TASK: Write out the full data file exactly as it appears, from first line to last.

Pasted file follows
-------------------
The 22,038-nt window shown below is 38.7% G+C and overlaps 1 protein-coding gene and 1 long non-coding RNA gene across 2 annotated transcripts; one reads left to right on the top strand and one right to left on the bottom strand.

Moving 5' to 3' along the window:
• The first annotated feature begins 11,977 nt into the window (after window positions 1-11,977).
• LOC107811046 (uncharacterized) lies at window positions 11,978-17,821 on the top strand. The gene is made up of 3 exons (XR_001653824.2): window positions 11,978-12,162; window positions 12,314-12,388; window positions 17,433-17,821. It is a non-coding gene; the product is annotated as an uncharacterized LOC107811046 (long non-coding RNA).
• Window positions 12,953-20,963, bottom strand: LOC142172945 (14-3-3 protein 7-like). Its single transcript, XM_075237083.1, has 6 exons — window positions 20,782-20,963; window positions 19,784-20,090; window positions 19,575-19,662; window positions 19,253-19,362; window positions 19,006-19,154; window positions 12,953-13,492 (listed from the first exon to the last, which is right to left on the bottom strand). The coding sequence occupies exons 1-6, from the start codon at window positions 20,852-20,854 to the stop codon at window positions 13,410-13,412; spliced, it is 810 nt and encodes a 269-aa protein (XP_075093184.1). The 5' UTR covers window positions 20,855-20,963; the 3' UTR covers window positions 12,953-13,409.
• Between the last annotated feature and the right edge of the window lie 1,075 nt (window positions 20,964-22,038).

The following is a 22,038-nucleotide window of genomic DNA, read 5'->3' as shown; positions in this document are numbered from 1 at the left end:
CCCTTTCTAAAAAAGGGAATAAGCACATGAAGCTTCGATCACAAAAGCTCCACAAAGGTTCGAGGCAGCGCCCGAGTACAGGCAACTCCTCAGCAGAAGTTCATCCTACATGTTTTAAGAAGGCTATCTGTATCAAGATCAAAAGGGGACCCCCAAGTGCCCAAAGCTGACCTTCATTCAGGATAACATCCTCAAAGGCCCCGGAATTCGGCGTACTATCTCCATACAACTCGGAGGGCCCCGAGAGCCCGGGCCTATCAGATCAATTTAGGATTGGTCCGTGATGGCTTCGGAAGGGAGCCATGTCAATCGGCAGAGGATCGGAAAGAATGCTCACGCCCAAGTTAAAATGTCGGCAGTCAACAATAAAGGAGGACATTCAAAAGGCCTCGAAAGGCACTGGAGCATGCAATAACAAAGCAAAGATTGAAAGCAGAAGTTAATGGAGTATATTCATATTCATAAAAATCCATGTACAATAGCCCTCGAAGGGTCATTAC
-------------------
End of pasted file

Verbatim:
The 22,038-nt window shown below is 38.7% G+C and overlaps 1 protein-coding gene and 1 long non-coding RNA gene across 2 annotated transcripts; one reads left to right on the top strand and one right to left on the bottom strand.

Moving 5' to 3' along the window:
• The first annotated feature begins 11,977 nt into the window (after window positions 1-11,977).
• LOC107811046 (uncharacterized) lies at window positions 11,978-17,821 on the top strand. The gene is made up of 3 exons (XR_001653824.2): window positions 11,978-12,162; window positions 12,314-12,388; window positions 17,433-17,821. It is a non-coding gene; the product is annotated as an uncharacterized LOC107811046 (long non-coding RNA).
• Window positions 12,953-20,963, bottom strand: LOC142172945 (14-3-3 protein 7-like). Its single transcript, XM_075237083.1, has 6 exons — window positions 20,782-20,963; window positions 19,784-20,090; window positions 19,575-19,662; window positions 19,253-19,362; window positions 19,006-19,154; window positions 12,953-13,492 (listed from the first exon to the last, which is right to left on the bottom strand). The coding sequence occupies exons 1-6, from the start codon at window positions 20,852-20,854 to the stop codon at window positions 13,410-13,412; spliced, it is 810 nt and encodes a 269-aa protein (XP_075093184.1). The 5' UTR covers window positions 20,855-20,963; the 3' UTR covers window positions 12,953-13,409.
• Between the last annotated feature and the right edge of the window lie 1,075 nt (window positions 20,964-22,038).

The following is a 22,038-nucleotide window of genomic DNA, read 5'->3' as shown; positions in this document are numbered from 1 at the left end:
CCCTTTCTAAAAAAGGGAATAAGCACATGAAGCTTCGATCACAAAAGCTCCACAAAGGTTCGAGGCAGCGCCCGAGTACAGGCAACTCCTCAGCAGAAGTTCATCCTACATGTTTTAAGAAGGCTATCTGTATCAAGATCAAAAGGGGACCCCCAAGTGCCCAAAGCTGACCTTCATTCAGGATAACATCCTCAAAGGCCCCGGAATTCGGCGTACTATCTCCATACAACTCGGAGGGCCCCGAGAGCCCGGGCCTATCAGATCAATTTAGGATTGGTCCGTGATGGCTTCGGAAGGGAGCCATGTCAATCGGCAGAGGATCGGAAAGAATGCTCACGCCCAAGTTAAAATGTCGGCAGTCAACAATAAAGGAGGACATTCAAAAGGCCTCGAAAGGCACTGGAGCATGCAATAACAAAGCAAAGATTGAAAGCAGAAGTTAATGGAGTATATTCATATTCATAAAAATCCATGTACAATAGCCCTCGAAGGGTCATTAC